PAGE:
Wednesday, January 17, 2018
Welcome to the Flock
One holiday break during my daughter's college years, I taught her to knit. Then she became a graduate student in physical therapy and married. She had little time for knitting. Eight years ago, when she was pregnant with her first son, she knit two toys, an elephant and a bunny. They were not uncomplicated projects. She finished the elephant but the bunny was missing one ear. Now she is a mother of three and little Jonah at 22 months found the bunny. He kept bringing it to her saying, "Mama, fix it." So in November when she came to teach for a weekend, she brought the bunny. Together we struggled over picking up the stitches. The instructions are designed to create a pleat in the ear. I helped her but we, mostly me, picked them up backwards so the ears are not symmetrical. Jonah doesn't care, he just wanted a bunny with two ears. She knit the ear. She watched You-tube videos while she made increases. She sat beside me and I showed her how to kitchener the top together.
Meanwhile in Texas, my daughter-in-law made nine Christmas stockings on a knitting loom. She created the designs for these stockings. All the family members, including the dogs, have new matching stockings. Jacque has big heart and she is a wonderful daughter-in-law. She has driven me to several yarn shops in Fort Worth during our visits and patiently waited while I wandered around those stores. She crochets and is now creating designs for t-shirts. Two new knitters in one month! To them I say, "Welcome to the flock." May your fiber endeavors bring you joy, peace, and comfort.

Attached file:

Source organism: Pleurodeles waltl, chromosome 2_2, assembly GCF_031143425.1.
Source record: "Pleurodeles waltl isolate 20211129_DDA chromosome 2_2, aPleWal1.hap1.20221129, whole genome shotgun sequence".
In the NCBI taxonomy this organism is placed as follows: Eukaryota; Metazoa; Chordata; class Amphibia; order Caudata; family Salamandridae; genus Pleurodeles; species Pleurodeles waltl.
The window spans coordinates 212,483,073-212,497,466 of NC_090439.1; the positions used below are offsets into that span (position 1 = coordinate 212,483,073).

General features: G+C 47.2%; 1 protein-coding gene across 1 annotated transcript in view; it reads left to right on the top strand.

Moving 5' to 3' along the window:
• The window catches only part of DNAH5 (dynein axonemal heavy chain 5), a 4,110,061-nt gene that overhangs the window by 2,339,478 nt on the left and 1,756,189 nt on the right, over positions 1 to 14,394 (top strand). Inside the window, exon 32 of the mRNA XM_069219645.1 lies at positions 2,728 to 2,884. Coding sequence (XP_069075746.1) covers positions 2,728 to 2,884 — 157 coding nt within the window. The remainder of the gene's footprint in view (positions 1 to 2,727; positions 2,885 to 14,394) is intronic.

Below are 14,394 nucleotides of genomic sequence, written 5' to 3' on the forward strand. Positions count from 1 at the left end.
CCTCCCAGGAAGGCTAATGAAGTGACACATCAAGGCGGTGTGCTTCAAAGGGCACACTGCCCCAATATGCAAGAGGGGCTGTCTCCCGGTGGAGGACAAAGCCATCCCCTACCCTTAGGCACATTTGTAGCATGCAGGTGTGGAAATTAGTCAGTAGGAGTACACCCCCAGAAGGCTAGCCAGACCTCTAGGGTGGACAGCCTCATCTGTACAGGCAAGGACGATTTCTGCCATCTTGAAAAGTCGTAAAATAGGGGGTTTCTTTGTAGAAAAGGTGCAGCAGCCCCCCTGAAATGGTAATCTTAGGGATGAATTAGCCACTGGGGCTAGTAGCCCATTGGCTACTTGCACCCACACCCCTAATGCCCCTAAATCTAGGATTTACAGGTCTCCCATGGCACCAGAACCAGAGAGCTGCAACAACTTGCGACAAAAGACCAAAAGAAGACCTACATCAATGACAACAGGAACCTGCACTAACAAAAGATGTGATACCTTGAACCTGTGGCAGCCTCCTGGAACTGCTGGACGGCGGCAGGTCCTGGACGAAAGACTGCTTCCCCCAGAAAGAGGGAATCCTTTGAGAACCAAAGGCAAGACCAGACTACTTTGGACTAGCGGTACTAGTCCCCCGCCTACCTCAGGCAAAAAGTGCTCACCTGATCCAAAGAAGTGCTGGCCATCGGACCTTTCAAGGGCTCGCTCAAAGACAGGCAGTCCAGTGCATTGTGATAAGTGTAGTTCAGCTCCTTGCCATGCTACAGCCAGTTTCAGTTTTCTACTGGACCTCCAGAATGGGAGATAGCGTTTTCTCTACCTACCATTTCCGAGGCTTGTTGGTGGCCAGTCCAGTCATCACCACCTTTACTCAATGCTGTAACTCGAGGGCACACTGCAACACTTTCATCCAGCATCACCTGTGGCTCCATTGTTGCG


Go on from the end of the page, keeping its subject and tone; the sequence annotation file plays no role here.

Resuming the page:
As for me, I continue with my sweater - so far, so good. I should put the stitches on waste yarn and try it on. There are a few imperfections in the dye on this skein. I could have cut them out but decided to embrace what they bring to the sweater. There are plenty of other things to worry about in this world. I am listening to The Tenant of Wildfell Hall by Anne Bronte. Some sources call it one of the first feminist novels. It is interesting that after Anne's death, her sister Charlotte prevented this story, a woman who eventually leaves an abusive mate, from being republished. I am reading a book of poetry, Rock, Tree, Bird, a gift from my knitting sister. It also came with a pair of beautiful color work mittens. The book is written by Nebraska's State Poet, Twyla Hansen. Hansen worked as a professional horticulturist and writes with a strong respect for the environment and her agricultural background. The poems are lovely to read on a winter or any other day. They are one antidote to the constant font of troubling news in our country.
So as I join Kat and the Unravelers today, I wish you good knitting, good reading, and time to enjoy the sunshine.